17 November 2018


Collections Corner | Carly Hall

What do you do when you want to procrastinate productively during reading week? Go to a museum talk!

Entrance to the Gardiner Museum, Toronto, Ontario. Photo courtesy of Carly Hall.

On Wednesday November 7th, the Gardiner Museum hosted a brilliant panel titled "Power and Possession: The Ethics of Collecting." Moderated by Sean O’Neill, the panel was comprised of individuals with different experience in museums: Dr. Mark Engstrom (Deputy Director of Collections & Research at the ROM), Candice Hopkins (Senior Curator of the Toronto Biennial of Art and co-curator of the SITE Santa Fe biennial, member of Carcross/Tagish First Nation), and Adrian Stimson (interdisciplinary artist exhibited nationally and internationally, Siksika Blackfoot Nation). The panel coincided with the Gardiner’s special exhibition Obsession: Sir William Van Horne’s Japanese Ceramics; however, the discussion was geared toward how museums practice ethical collecting, using Sir William Van Horne’s collection featured in Obsession as the starting point for conversation. In this post, I will summarize the panelists' opinions on two themes: narratives and practice, and repatriation.

Before a real discussion on the exhibition and ethics of collecting could begin, moderator Sean O’Neill provided some context on Sir William Van Horne. Born in America, Van Horne moved to Winnipeg in 1881 to help with the building of the Canadian Pacific Railroad. The construction of the CP Railway was done primarily by Chinese labourers, who received less pay and lived in poorer conditions than White labourers working on the railway. In 1889, he move to Montreal, settling in a mansion located on the Golden Square Mile. During Van Horne’s residency, 70% of the Canadian economy was controlled by the small group of men living in this neighbourhood. O’Neill also highlighted that as the President of the Canadian Pacific Railroad (appointed in 1888) and overseer of its expansion into Western Canada, Van Horne was complicit in the displacement and cultural genocide of Indigenous and Metis communities.

Portrait of Sir William Van Horne. Source.

Narratives and Practice

When it came to identifying the primary issue of Obsession, all panelists agreed that the problem was Sir William Van Horne himself. The exhibition lacks an uncritical analysis and contextualizing of Van Horne as 19th century industrialist, which lead to O’Neill’s first question for the panel: “What is our obligation to contextualize exhibitions?”

Candice Hopkins began by stating that museum professionals are faced with a “deeply unethical field,” for which “there is no playbook.” Therefore, institutions must attempt to establish and negotiate authority and advocacy for artists and communities, and strive to provide transparency in their collection practices. An example of this would be providing greater availability of an object's provenance to the public.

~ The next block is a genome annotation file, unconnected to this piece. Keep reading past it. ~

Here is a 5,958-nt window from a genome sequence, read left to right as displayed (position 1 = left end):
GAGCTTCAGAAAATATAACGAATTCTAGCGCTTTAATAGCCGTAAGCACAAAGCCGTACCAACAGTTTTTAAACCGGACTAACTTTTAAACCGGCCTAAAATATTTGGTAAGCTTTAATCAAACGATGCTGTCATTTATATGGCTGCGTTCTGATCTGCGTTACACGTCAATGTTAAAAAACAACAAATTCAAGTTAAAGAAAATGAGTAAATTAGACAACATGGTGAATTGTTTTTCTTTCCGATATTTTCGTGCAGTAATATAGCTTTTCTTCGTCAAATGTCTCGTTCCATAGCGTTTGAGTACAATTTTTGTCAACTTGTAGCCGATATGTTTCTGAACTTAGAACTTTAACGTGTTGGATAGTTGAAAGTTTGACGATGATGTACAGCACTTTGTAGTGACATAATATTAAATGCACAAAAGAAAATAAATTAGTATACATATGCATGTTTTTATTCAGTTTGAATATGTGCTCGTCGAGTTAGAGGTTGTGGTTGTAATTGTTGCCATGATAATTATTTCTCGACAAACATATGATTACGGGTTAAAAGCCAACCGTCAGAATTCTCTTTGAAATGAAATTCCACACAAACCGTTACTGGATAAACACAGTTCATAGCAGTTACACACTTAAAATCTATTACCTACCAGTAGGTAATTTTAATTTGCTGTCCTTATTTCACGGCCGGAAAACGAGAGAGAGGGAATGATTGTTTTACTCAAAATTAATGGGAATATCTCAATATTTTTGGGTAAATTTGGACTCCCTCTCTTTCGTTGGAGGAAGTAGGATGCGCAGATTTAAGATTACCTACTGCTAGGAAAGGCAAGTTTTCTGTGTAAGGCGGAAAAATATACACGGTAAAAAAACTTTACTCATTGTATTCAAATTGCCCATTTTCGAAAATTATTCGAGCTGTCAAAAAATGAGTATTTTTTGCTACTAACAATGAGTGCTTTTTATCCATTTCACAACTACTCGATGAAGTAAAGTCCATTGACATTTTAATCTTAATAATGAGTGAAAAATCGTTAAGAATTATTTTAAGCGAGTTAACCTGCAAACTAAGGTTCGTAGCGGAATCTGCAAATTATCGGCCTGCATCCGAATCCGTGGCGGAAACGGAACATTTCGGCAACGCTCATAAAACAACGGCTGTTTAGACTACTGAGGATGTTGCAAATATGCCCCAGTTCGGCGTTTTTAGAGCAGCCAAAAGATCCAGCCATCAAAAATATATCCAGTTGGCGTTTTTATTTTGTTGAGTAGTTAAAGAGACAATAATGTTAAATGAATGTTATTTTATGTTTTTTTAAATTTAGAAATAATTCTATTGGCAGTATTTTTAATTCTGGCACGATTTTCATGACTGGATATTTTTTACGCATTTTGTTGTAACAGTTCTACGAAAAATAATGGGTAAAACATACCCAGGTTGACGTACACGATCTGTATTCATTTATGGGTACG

Dr. Engstrom agreed that there is an obligation for contextualization and the consultation of communities being represented in exhibitions. The responsibility to reach out to the community lies with the curatorial team; it’s “not enough to have the singular authoritative voice of the curator.” Regarding the ROM’s Indigenous collection, the risk of dubiously acquired objects has led curators to attempt to clarify all gaps in the provenance of any given object, and make these records publicly available in the archives.


Adrian Stimson was the first to state the obvious: Canada does not have a working repatriation legislation. Instead, communities must rely on advocacy and activism if they want an object to be returned. Stimson recalled the efforts of his own community to repatriate Blackfoot materials; 4000 letters were sent to 4000 museums around the world, and only 400 museums responded that they were in possession of Blackfoot material culture. The act of repatriating materials is more complex than simply returning an object. As Stimson noted, materials need to be properly housed to prevent damage; unfortunately, not all Indigenous groups have the monetary power to build the storage complexes necessary to house repatriated objects.

The ROM is certainly no stranger to repatriation requests. According to Dr. Engstrom, there have been an increase in requests to have Indigenous objects repatriated. Dr. Engstrom gave a basic depiction of what repatriation looks like at the ROM: a letter of interest for an object is sent from a community, the request is sent to the Board of Directors, the Board approves, and the object is sent home. “Ultimately, the institution has the say for repatriation,” which means that the ROM decides an object’s cultural patrimony when faced with multiple claims of an object from different communities.

Hopkins suggested that it would be more productive and equitable for a repatriation request to go to an external committee. Dr. Engstrom agreed, and then in a moment of candour he stated perhaps the biggest worry of the Board (and arguably of all museums with deep colonial roots): “If we give one thing away, do we then give away all objects of all cultures?” Cue the awkward silence.

The night concluded with drinks, amazing one-on-one conversations, and after-hours access to Obsession. Before I left I took one last stroll through the gallery, reflecting on the panel and viewing the exhibition more critically than I had during my first visit. I couldn’t get Dr. Engstrom’s last question out of my head. Institutions should certainly repatriate objects to communities with legitimate claims – but what does this mean for the future of museums and collections? At the moment I honestly can't say, but it's absolutely worth thinking about.

The Gardiner Museum will be hosting Obsession: Sir William Van Horne’s Japanese Ceramics until January 20, 2019.

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